5 August 2021
The KHL’s official website, KHL.ru, had this to say about how Red Star is preparing for the coming season.
It’s clear that of all the teams in the KHL, Kunlun Red Star was hit hardest by the pandemic. Restrictions imposed by the Chinese government forced the club to relocate to Mytishchi on the outskirts of Moscow, where it will remain for the coming season. Problems with securing visas for imports wrecked the Dragons’ pre-season. Red Star began the campaign with a Russian core and gradually added imports. This was also Alexei Kovalev’s rookie season as head coach and, by his estimate, he worked with almost 70 different players over the course of the year. Overall, the team occasionally produced some good hockey – even recording a first ever win over SKA – but was unable to get close to the playoffs.
Goalies: Alexander Lazushin (Detva, Slovakia), Paris O’Brien (no club).
Defense: Vic Bartley (Unia, Poland), Colin Joe (no club), Mikael Tam (Rapid City, ECHL), Zach Yuen (no club)
Offense: Brandon Yip (Jukurit, Finland), Josh Nicholls (Heilbronner, DEL2), Chris Seto (no club), Greg Squires (no club), Hu Yang (no club)
Goalie: Jeremy Smith
Defense: Ryan Sproul, Jason Fram, Jake Chelios
Offense: Tyler Wong, Cory Kane, Luke Lockhart, Alex Riche, Parker Fu, Spencer Fu
This summer’s recruitment policy was dictated by the need to bring together as many players as possible who are eligible to represent China at the Olympics in February. That meant a return for the likes of Vic Bartley, Mikael Tam and Zach Yuen, who was the first Chinese player to score in the KHL. The return of Brandon Yip, a key figure in Chinese hockey, is especially noteworthy: he played in Finland last season.
Many of the departures are due to the Chinese accent on the team. Most of the Russian players on the team are gone. Only goalie Alexander Lazushin remains – and he could, theoretically, gain a Chinese passport and play at the Games. Forward Hunter Shinkaruk also left the club; in return Kunlun acquired the rights to Latvian forward Martins Dzierkals.
At the end of July, Kunlun named its new head coach. Ivano Zanatta, a Canadian with Italian heritage, got the job. In the KHL he had a short spell behind the bench at SKA a decade ago, then was assist to Kari Jalonen as Lev Prague reached the Gagarin Cup final. He also worked with Sochi. According to Red Star GM Nikolai Feoktistov, the decision was taken by China’s sporting authorities. Alexei Kovalev remains on the club’s coaching staff.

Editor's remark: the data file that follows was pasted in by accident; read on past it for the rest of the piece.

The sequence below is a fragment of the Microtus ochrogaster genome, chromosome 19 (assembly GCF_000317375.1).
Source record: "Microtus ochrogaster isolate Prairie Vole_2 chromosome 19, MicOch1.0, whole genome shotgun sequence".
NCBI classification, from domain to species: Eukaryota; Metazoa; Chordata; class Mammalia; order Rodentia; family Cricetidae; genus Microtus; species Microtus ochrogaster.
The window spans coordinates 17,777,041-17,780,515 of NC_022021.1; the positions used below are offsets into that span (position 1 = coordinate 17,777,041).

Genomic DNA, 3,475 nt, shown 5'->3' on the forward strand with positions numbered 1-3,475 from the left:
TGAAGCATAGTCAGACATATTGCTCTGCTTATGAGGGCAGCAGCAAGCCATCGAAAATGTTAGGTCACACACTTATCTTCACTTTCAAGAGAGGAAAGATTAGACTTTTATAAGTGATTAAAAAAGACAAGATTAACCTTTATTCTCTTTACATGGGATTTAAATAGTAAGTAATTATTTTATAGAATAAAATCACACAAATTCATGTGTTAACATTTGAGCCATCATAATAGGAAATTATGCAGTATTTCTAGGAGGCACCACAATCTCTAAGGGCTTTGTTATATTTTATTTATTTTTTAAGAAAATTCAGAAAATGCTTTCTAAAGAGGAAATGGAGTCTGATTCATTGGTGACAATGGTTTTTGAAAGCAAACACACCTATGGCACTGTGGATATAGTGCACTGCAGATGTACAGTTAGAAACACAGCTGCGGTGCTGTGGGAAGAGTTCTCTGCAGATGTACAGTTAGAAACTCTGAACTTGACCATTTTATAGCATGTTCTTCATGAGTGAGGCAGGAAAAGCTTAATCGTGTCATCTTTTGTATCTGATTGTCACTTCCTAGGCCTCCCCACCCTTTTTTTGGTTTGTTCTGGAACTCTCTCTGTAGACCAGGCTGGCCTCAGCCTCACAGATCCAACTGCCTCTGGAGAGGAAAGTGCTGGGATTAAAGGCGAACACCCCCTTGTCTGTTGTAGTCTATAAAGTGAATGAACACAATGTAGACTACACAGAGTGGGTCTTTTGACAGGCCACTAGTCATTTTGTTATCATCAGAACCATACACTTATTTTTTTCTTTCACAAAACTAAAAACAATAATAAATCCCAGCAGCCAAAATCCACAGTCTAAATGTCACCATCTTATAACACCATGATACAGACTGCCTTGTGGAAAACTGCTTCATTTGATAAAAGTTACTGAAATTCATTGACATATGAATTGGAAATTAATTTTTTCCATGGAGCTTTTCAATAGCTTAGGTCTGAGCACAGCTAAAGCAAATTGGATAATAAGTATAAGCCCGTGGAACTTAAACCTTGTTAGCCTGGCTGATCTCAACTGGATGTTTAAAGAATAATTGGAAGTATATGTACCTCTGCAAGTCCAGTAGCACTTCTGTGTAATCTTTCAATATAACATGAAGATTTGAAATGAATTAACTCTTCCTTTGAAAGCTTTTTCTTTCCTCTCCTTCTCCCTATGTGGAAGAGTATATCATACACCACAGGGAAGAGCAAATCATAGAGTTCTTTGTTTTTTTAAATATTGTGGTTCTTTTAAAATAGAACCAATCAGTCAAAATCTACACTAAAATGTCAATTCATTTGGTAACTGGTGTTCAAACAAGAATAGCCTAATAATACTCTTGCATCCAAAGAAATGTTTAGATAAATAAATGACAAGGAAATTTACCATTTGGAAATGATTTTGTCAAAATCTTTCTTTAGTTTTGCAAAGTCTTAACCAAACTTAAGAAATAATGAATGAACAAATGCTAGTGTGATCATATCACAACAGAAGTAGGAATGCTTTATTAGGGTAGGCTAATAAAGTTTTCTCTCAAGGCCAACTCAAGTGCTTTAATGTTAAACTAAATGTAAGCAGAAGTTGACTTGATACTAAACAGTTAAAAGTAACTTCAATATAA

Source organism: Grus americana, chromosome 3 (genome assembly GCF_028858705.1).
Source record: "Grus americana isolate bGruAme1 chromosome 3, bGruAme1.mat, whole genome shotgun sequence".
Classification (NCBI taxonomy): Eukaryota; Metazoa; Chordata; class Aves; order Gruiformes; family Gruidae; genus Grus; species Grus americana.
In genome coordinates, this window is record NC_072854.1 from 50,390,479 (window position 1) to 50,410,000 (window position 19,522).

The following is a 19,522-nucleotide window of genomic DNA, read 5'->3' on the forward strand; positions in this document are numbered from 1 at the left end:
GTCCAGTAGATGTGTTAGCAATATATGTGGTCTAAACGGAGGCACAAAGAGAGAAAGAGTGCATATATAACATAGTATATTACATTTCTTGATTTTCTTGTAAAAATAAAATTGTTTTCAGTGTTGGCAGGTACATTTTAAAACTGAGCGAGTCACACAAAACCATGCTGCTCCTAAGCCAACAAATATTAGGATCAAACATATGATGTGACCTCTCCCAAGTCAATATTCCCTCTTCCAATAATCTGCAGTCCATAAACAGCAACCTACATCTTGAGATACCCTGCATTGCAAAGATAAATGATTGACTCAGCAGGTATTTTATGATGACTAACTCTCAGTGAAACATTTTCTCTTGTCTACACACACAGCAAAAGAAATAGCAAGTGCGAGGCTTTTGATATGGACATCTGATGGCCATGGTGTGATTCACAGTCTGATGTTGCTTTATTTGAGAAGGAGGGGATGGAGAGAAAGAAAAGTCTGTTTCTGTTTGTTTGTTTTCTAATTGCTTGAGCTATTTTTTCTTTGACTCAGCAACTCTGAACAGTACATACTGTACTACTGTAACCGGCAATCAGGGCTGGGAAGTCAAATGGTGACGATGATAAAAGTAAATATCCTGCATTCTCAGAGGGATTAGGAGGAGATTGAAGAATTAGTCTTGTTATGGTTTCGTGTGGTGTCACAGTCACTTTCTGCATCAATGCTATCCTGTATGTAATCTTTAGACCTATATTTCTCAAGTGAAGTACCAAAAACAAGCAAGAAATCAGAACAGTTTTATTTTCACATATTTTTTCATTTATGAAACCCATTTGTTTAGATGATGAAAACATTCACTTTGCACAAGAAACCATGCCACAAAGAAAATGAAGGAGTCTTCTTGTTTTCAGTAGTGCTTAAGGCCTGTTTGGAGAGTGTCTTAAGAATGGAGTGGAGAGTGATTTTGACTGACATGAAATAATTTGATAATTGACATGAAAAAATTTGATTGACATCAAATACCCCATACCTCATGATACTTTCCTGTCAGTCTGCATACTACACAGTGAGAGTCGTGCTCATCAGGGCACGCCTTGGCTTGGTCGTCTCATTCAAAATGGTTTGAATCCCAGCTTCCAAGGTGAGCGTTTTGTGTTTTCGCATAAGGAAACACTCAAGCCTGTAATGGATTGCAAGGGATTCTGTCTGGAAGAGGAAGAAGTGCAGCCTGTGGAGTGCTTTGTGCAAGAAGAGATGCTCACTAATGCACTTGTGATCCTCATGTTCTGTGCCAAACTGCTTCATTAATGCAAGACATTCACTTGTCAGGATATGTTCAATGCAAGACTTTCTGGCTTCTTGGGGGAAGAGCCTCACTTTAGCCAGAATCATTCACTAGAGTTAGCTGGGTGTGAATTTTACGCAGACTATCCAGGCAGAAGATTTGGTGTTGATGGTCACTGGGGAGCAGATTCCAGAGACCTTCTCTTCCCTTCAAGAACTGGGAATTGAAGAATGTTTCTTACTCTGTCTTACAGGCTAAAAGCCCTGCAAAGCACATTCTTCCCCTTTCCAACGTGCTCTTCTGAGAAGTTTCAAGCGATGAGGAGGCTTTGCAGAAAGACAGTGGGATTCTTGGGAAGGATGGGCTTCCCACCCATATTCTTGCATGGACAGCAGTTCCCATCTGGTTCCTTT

Kunlun’s #1 for the coming season will be American goalie Jeremy Smith. He’s due to acquire Chinese citizenship soon, making him eligible to play for China at the Olympics. Alexander Lazushin returns to the club as understudy, with youngster Paris O’Brien providing back-up.
The defensive lynchpins, as before, are Jake Chelios, son of Hall-of-Famer Chris Chelios, and Ryan Sproul. The latter was third in scoring on the team last season with 25 (9+16) points. They are supported by players with Chinese heritage: Vic Bartley put in some solid seasons here in the past but played in Poland last term; Zach Yuen was one of the key players on the team in its early years but was slowed by injury and did not play at all last season.
Once again, Brandon Yip is expected to lead the attack on his return after a year away. He’s the club’s all-time leading scorer with 85 (45+40) points in three seasons. There are hopes for more from the Fu brothers, Spencer and Parker, who did not produce their best form last season. Tyler Wong is another talented player looking to bounce back: in his first season in the KHL he produced 31 points, but last term that dropped to 15. Luke Lockhart remains a leader on and off the ice and will extend his club appearance record.
Right now, there’s only one player on the team younger than 23, and that’s goalie Paris O’Brien. He’s played in the KRS system for the Juniors and in the VHL. He’s currently the third-choice goalie, but it’s by no means impossible that he’ll see action for the first team.
The 2021/22 season will be the club’s sixth in the KHL, but China’s representative has only reached the playoffs in its first season. It’s clear that the current campaign will be spent looking for the perfect chemistry on the ice and in the locker room as China prepares to host the Olympics. Unlike last season, Red Star is enjoying a far more settled summer and, as such, has realistic hopes of battling for a playoff spot.